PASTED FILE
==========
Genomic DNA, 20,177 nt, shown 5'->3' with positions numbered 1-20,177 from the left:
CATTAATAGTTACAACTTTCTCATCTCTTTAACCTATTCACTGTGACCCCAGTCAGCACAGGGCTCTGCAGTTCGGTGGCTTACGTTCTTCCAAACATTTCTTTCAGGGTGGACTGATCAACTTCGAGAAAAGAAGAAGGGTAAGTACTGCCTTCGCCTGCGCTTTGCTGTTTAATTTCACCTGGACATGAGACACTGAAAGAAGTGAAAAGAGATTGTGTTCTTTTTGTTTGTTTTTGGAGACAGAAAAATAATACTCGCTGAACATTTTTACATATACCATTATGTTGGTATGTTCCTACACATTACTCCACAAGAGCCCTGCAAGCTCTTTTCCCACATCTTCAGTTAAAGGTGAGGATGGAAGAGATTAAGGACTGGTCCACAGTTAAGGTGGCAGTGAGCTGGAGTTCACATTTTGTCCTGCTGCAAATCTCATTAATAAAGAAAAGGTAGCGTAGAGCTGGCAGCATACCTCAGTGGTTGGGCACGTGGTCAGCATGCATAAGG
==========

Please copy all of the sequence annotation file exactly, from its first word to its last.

Genomic DNA, 20,177 nt, shown 5'->3' with positions numbered 1-20,177 from the left:
CATTAATAGTTACAACTTTCTCATCTCTTTAACCTATTCACTGTGACCCCAGTCAGCACAGGGCTCTGCAGTTCGGTGGCTTACGTTCTTCCAAACATTTCTTTCAGGGTGGACTGATCAACTTCGAGAAAAGAAGAAGGGTAAGTACTGCCTTCGCCTGCGCTTTGCTGTTTAATTTCACCTGGACATGAGACACTGAAAGAAGTGAAAAGAGATTGTGTTCTTTTTGTTTGTTTTTGGAGACAGAAAAATAATACTCGCTGAACATTTTTACATATACCATTATGTTGGTATGTTCCTACACATTACTCCACAAGAGCCCTGCAAGCTCTTTTCCCACATCTTCAGTTAAAGGTGAGGATGGAAGAGATTAAGGACTGGTCCACAGTTAAGGTGGCAGTGAGCTGGAGTTCACATTTTGTCCTGCTGCAAATCTCATTAATAAAGAAAAGGTAGCGTAGAGCTGGCAGCATACCTCAGTGGTTGGGCACGTGGTCAGCATGCATAAGG